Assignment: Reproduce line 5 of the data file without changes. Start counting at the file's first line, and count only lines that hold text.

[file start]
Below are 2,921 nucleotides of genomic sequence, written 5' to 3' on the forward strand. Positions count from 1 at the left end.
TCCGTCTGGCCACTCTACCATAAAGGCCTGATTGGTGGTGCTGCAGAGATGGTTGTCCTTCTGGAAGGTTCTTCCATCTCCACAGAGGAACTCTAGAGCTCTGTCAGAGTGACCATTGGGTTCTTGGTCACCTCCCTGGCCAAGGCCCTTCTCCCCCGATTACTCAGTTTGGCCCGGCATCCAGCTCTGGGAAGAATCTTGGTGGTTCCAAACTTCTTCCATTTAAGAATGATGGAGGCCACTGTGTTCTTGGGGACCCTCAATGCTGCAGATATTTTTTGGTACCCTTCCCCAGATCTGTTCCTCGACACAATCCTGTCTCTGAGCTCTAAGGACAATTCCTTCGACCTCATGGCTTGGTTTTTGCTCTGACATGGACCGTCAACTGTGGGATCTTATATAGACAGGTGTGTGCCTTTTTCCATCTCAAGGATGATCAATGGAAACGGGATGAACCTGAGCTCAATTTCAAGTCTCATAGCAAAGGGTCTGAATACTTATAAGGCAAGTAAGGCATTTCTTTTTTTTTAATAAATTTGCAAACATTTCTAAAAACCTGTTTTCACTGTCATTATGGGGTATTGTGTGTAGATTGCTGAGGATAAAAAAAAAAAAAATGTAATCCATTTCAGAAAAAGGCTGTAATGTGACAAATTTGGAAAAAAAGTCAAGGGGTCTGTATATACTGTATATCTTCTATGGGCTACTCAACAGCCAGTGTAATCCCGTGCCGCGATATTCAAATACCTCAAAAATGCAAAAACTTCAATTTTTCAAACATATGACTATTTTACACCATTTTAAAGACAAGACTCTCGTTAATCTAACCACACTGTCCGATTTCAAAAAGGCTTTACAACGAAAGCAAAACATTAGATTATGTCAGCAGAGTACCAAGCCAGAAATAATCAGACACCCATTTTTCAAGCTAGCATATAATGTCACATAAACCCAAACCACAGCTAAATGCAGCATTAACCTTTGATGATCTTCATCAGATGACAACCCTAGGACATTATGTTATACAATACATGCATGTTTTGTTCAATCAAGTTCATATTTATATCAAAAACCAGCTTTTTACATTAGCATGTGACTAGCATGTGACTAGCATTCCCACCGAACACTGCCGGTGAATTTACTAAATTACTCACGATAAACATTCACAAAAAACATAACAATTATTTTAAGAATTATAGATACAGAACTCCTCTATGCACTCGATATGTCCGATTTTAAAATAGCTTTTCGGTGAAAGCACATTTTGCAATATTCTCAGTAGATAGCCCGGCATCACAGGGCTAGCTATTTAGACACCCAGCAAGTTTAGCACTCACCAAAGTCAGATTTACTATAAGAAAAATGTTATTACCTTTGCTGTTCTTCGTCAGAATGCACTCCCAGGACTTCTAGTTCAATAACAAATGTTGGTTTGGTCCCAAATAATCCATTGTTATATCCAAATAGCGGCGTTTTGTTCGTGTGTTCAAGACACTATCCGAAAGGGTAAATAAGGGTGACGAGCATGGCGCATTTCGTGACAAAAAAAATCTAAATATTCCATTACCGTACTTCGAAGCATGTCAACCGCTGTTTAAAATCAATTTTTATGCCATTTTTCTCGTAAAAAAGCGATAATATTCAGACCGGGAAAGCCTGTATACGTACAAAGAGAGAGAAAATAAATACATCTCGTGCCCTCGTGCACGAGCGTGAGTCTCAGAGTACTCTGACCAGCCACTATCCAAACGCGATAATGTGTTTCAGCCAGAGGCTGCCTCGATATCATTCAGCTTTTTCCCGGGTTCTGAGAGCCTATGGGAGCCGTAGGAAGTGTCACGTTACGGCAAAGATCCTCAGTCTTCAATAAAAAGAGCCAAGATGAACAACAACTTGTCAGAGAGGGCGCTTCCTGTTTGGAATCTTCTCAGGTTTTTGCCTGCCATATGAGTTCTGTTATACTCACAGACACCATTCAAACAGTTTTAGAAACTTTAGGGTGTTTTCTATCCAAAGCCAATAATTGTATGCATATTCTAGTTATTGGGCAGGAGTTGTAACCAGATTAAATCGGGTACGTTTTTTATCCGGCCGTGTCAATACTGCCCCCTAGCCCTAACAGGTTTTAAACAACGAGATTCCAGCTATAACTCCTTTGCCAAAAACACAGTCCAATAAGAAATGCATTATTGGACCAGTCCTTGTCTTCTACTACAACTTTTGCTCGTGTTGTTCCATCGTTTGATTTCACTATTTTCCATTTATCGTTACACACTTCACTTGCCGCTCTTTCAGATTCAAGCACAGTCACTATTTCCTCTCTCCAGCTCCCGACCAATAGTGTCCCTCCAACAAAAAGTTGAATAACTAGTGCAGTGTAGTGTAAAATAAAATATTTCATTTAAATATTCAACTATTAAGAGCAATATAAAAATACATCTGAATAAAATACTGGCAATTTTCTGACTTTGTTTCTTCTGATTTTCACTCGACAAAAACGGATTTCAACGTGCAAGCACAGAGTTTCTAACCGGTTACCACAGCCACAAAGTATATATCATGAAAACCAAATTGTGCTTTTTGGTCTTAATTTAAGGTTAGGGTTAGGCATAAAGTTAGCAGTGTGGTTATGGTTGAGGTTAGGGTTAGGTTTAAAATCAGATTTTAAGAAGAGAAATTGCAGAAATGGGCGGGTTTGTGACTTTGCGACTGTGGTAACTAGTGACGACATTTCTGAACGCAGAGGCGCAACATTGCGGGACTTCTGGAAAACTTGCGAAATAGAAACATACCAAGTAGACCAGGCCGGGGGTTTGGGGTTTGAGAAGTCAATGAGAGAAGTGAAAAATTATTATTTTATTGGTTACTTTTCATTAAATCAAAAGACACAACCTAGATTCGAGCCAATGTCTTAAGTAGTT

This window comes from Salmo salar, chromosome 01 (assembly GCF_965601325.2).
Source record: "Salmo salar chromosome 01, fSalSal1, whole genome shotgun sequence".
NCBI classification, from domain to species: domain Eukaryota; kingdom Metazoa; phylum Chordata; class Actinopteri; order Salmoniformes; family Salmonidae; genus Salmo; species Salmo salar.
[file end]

NCBI classification, from domain to species: domain Eukaryota; kingdom Metazoa; phylum Chordata; class Actinopteri; order Salmoniformes; family Salmonidae; genus Salmo; species Salmo salar.